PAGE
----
Menino touts Dorchester: The people ‘get involved’

Mayor Tom Menino chatted with Gov. Deval Patrick at the start of the Dorchester Day Parade in 2010. Photo by Chris LovettMayor Tom Menino chatted with Gov. Deval Patrick at the start of the Dorchester Day Parade in 2010. Photo by Chris Lovett

Dorchester Park. The Henderson School. The Strand Theatre. Those were some of the places that came to mind on Tuesday for Mayor Thomas Menino when he sat down for a brief interview with the Reporter to talk about his legacy in Dorchester.

“I look at Dorchester as an integral part of Boston in my years as mayor,” Menino said after a luncheon honoring the Boston Public Schools’ top graduates at the Boston Harbor Hotel. “The real strength of Dorchester is its people, and how they get involved. They’re on top of the issues, they know the issues,” he said.

Menino, who is not seeking a sixth four-year term, has family ties to the city’s largest neighborhood: “My daughter lives in Dorchester,” he said, referring to Susan, before saying its name again, with emphasis on the local pronounciation: “Daw-chestah.”

Asked about his Dorchester legacy, Menino said he “took a lot of pride” in the establishment of the Henderson Inclusion Elementary School on Dorchester Avenue. The school, named after William Henderson, a retired principal who is blind, is well-known for its diversity and having disabled and non-disabled students working together in the same classroom. Twenty-seven percent of the 244 children who attend the Henderson are special education students. Last year, state education officials dubbed it a “Commendation School,” citing its increased student achievement.

Menino also noted that the number of Main Streets programs, which provide technical assistance to local businesses, has also increased under his tenure, from about five to twenty. Dorchester neighborhoods that have a Main Streets program include Bowdoin Geneva, Fields Corner, Four Corners, Grove Hall, St. Mark’s and Uphams Corner.

His administration has also poured millions into the Strand Theatre in Uphams Corner, which the city took over in 2004. It was dirty and in disrepair, Menino said, and now the building, which opened in 1918, is in a better condition. “Things are happening there,” he added.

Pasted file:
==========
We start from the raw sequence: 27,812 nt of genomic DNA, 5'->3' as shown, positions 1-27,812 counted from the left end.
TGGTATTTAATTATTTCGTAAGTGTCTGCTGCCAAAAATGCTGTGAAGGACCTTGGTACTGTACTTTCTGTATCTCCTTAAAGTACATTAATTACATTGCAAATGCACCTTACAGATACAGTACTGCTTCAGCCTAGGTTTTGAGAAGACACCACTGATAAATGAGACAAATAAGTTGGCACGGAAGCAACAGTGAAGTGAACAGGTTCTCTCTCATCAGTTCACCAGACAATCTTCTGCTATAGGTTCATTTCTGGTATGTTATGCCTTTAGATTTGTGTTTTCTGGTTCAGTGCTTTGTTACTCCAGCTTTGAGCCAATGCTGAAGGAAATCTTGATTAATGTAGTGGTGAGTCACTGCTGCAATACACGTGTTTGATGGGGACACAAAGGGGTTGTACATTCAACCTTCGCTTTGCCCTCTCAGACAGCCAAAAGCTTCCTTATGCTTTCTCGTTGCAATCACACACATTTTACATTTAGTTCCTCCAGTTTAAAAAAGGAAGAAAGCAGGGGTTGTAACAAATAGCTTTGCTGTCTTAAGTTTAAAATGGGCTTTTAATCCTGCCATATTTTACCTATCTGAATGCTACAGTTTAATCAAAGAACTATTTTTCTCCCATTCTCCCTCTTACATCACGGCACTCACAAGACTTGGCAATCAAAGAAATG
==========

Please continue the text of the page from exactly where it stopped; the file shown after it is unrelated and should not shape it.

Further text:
As for the parks, like 122-year-old Dorchester Park, they are “in better shape than they’ve ever been,” said the mayor, who helped the park receive a “historic landmark” status.

Menino, who missed the annual observance of Memorial Day at Cedar Grove Cemetery on Monday, will also miss next Sunday’s Dorchester Day Parade because of ongoing health issues. He is scheduled to have surgery tomorrow for an enlarged prostate after which he will stay in the hospital for several days before heading back to the Parkman House on Beacon Hill, where he has recovered from other ailments.

Asked if there is anything he’ll miss about the parade, Menino mentioned the meatloaf dinner the parade committee holds annually to raise funds for the march. “The meatloaf dinner is a great tradition for the Dorchester Day parade. It was great meatloaf, it came out of Gerard’s,” he said. One year, he noted, organizers changed the menu from meatloaf to chicken, and “I complained.” The next year, the meatloaf was back.

Menino said he has fond memories of marching with his wife, Angela, in the Dorchester Day Parade, noting the display of diversity along the 3-mile route up Dorchester Avenue. It often feels like walking through the “League of Nations,” he said, with people and families from Ireland, Vietnam, Germany, and Poland, lining the sidewalks. “It’s what Boston’s all about,” the mayor said, “The diversity all along that parade route really represents Boston.”